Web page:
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Daniel Chester French was born in Exeter, New Hampshire and raised in Concord, Massachusetts. It was there that May Alcott, the sister of the gallant Louisa, gave him his first lessons and his first modeling tools. With little more formal schooling in his craft, and only a few years more of dedicated self-instruction, the twenty-two year old was commissioned to execute, for the centennial celebration of the Concord fight, what was to become one of the most beloved American memorials, The Minute Man.
This first commission launched French on his highly successful career as a sculptor. Nearly fifty years separate this initial accomplishment from the completion of his most famous statue, the great marble Lincoln of the Lincoln Memorial in Washington — truly a lifetime of relentless work which has enriched by a full measure the classic heritage of American art.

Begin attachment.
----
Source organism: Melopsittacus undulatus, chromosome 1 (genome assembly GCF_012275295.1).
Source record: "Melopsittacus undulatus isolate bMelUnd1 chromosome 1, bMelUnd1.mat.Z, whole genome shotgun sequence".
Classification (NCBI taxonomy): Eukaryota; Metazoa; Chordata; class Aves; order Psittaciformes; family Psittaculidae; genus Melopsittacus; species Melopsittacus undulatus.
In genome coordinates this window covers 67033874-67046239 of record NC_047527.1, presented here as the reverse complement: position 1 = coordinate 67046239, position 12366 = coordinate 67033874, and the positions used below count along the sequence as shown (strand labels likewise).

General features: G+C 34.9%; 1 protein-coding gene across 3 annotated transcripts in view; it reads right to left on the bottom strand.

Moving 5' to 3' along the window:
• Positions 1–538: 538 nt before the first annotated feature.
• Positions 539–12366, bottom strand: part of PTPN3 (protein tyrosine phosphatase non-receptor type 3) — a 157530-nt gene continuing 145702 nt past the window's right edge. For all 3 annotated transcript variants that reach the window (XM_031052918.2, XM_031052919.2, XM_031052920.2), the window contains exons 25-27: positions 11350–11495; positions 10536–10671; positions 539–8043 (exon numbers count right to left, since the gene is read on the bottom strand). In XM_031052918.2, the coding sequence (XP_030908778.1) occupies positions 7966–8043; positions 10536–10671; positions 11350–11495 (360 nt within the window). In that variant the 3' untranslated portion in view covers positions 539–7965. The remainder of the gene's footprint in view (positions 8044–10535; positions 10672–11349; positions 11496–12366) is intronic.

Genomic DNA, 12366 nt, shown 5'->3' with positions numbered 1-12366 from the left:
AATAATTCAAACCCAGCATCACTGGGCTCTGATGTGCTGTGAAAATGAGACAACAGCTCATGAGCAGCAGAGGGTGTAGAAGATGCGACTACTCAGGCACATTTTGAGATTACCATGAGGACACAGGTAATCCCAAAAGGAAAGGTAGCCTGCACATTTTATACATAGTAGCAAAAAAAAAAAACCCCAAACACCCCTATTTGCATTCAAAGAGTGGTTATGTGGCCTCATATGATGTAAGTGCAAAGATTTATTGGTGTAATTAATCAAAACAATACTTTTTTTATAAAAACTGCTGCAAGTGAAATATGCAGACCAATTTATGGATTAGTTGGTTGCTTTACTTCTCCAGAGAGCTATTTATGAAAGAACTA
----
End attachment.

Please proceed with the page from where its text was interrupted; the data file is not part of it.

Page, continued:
Of the many sketches which the artist made between 1912 and 1915, this particular one was selected because a seated figure was thought to be appropriate for the inside of the Memorial. Several stages between the first sketch and the final execution may be seen at the studio of the sculptor now open to the public at Chesterwood Estate, Stockbridge, Massachusetts.